How Much Should I Walk For Weight Loss? Every Step Counts

How Much Should I Walk For Weight Loss? Every Step Counts

If you’re looking to start your weight loss journey, or you’re about to enter a shredding cycle, and you shiver at the thought of running, then you may want to consider walking.


Walking is an underrated form of cardio that comes with many health benefits including weight loss, increased endurance, and improved cardiovascular and mental health.


Once you reach your weight loss goals, walking can help maintain your weight and the fitness level you’ve reached.


So how much should I walk for weight loss? We’ll unpack this and more in our article.

How effective is walking for weight loss?

If you’ve ever thought, ‘Should I walk for weight loss?’, the answer is yes.


Walking can be an effective weight loss tool, and the best part about it is that all you need is comfortable clothing, supportive shoes, a safe place to walk, and a refillable water bottle to stay hydrated.


But like many forms of exercise, it’s more so about how you do it rather than what you’re doing.


Walking or even running at a steady pace isn’t going to leverage the results you’re looking for.


What will encourage weight loss when you’re walking is a diverse workout session; one that gets your heart rate fluctuating between high and low.


Below are a few ways to make the most of your walk to maximise weight loss.

Pace and inclination

When you walk for weight loss, you should consider your pace and inclination. A good rule of thumb is to change up your pace and inclination every ten minutes or so.


If you’re walking on a treadmill, leverage the different functions to create a walking workout that elevates and lowers your heart rate. You can either select a pre-designed workout session, or create your own as you go.


If you prefer to walk on the footpath or surrounded by nature (which your mental health will thank you for), then pick a route that includes hills too, rather than just flat terrain.

Focus on form

A slower walk with better form and posture will garner better long term results than a brisk walk with poor form.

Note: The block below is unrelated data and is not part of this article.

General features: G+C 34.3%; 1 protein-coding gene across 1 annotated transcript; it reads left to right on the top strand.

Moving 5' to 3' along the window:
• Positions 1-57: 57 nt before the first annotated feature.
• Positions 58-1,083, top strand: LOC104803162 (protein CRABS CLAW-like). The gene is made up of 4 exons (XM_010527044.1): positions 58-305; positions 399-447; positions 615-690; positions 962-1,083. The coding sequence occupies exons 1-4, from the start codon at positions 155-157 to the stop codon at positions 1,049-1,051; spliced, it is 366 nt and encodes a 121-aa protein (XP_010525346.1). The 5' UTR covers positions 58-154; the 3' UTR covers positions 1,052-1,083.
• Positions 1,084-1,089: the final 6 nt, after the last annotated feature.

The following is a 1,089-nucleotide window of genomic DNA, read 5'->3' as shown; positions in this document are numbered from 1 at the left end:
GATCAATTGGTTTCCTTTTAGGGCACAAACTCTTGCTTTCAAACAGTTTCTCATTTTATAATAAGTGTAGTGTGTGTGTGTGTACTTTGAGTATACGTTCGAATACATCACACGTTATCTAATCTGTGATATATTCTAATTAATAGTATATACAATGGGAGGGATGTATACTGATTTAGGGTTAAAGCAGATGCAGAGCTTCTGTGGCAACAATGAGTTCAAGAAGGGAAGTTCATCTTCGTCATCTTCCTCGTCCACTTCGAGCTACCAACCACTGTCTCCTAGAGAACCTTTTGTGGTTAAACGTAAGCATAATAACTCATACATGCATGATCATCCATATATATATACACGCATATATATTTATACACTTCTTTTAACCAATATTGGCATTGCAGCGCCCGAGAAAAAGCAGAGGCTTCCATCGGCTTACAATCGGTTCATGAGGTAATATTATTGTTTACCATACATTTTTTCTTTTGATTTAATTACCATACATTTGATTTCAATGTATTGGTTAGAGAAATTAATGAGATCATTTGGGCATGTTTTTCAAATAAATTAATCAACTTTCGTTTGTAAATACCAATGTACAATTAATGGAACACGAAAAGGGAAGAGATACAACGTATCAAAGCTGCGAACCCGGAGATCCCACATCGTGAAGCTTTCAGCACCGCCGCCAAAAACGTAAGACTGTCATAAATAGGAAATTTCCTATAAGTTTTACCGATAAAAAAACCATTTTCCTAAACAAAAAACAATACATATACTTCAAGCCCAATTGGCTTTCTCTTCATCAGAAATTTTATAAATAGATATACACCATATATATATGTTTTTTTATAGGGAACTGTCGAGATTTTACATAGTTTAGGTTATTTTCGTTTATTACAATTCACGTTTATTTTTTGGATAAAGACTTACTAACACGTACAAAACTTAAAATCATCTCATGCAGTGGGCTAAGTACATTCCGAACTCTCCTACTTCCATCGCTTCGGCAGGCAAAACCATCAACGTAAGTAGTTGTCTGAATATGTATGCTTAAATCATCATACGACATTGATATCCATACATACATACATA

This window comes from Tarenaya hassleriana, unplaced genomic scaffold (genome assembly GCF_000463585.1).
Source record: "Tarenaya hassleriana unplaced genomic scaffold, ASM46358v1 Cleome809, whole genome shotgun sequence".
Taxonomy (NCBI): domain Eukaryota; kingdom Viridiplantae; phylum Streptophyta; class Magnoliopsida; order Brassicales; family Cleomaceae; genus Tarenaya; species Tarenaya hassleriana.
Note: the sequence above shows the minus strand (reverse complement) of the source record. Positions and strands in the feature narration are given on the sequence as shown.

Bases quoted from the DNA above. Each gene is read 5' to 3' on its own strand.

When you’re walking for weight loss, aim to lift your head so your gaze is focused on the road ahead, and keep your abdomen and glutes tight and activated.


Once you get the hang of the correct form, you may even find your pace increases.

Add some weights

How much you should walk for weight loss will be determined by the intensity of your walks.


If you feel like your walks are getting easier, or you’re afraid your circuit of choice doesn’t provide enough inclination to challenge you, then you should consider adding some weights to your workout rather than extending the length of your walk.


You can utilise equipment like a weighted vest and ankle strap weights, or something a little more casual like free weights or even just a heavy drink bottle in each hand.


Whichever way you choose to add additional weights to your walk, make sure you’re still maintaining your form and posture. This will help avoid any unnecessary strain or injury.

Include resistance training

A fun way to mix up your routine when you’re walking for weight loss is to include some resistance training. This can help achieve that fluctuating heart rate that is the key to a successful workout.


Incorporating exercises like squats, lunges, pull ups and push ups help add some intensity and challenge to your workout, and really ramp up the heat.


If you’re walking in a park, challenge yourself to a set of tricep dips each time you pass a vacant park bench.

Achieve a calorie deficit

It’s important to note that walking for weight loss will only be successful if you take a holistic approach.


As you walk for weight loss, you should also be eating for weight loss too. That means eating a balanced diet while including a calorie deficit.